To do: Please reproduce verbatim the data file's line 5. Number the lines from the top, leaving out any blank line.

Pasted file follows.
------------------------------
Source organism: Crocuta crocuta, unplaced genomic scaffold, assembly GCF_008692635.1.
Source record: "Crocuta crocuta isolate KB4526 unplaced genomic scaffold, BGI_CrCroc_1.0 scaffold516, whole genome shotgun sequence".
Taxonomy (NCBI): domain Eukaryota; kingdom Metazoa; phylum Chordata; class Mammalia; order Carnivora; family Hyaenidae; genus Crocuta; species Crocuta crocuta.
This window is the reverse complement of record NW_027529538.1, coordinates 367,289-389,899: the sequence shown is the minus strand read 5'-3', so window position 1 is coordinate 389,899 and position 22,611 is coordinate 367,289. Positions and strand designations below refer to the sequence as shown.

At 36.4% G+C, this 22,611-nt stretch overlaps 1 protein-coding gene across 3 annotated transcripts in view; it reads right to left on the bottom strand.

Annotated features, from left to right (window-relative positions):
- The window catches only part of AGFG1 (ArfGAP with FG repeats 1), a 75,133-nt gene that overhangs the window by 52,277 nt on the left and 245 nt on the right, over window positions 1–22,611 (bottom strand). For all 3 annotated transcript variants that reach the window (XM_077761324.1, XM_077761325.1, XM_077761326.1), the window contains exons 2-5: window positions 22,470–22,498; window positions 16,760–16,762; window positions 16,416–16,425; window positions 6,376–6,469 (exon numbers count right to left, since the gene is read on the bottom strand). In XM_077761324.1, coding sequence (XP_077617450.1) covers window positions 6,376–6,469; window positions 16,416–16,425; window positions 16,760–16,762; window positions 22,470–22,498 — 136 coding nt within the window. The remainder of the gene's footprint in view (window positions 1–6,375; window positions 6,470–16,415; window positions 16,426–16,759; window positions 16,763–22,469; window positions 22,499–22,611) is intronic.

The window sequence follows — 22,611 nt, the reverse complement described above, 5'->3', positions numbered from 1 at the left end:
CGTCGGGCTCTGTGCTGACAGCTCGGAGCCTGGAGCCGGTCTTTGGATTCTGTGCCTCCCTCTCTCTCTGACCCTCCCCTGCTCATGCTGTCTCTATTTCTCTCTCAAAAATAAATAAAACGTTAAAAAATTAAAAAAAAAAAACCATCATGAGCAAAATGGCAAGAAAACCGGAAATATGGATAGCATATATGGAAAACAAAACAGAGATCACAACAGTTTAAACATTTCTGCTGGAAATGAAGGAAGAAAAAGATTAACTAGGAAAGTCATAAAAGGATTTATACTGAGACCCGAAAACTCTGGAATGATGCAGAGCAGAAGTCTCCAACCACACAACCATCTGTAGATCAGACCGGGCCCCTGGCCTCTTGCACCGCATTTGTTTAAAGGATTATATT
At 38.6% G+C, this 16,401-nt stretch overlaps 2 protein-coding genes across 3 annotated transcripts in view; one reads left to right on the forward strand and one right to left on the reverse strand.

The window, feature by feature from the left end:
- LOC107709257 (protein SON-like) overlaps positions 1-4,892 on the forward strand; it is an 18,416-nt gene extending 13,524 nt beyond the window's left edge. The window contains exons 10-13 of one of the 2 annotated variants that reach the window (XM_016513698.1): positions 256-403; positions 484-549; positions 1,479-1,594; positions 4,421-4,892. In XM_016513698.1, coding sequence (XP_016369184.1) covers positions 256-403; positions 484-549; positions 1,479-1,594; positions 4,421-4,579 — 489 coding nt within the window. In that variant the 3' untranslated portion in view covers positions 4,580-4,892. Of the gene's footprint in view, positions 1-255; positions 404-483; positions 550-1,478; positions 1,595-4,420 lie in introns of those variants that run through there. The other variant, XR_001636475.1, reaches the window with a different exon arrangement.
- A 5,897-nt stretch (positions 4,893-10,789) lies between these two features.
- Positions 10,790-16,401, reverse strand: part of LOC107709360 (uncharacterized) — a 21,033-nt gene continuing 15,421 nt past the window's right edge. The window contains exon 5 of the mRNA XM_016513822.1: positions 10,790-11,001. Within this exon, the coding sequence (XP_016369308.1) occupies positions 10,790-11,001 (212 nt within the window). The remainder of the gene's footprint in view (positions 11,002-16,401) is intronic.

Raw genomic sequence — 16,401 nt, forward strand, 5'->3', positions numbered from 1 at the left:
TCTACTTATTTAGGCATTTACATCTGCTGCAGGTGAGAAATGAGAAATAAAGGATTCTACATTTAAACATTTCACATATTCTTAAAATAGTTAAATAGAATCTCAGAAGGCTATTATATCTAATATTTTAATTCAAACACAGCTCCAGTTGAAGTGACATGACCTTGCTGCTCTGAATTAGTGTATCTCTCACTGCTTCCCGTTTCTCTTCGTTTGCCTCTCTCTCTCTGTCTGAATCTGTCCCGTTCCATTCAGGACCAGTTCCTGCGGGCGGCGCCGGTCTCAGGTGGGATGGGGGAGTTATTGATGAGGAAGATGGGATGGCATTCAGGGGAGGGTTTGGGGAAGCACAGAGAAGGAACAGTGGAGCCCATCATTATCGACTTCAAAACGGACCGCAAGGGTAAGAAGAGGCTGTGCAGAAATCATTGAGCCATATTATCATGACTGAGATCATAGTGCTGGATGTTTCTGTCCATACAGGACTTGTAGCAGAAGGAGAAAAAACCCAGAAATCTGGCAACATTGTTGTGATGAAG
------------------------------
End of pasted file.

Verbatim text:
At 36.4% G+C, this 22,611-nt stretch overlaps 1 protein-coding gene across 3 annotated transcripts in view; it reads right to left on the bottom strand.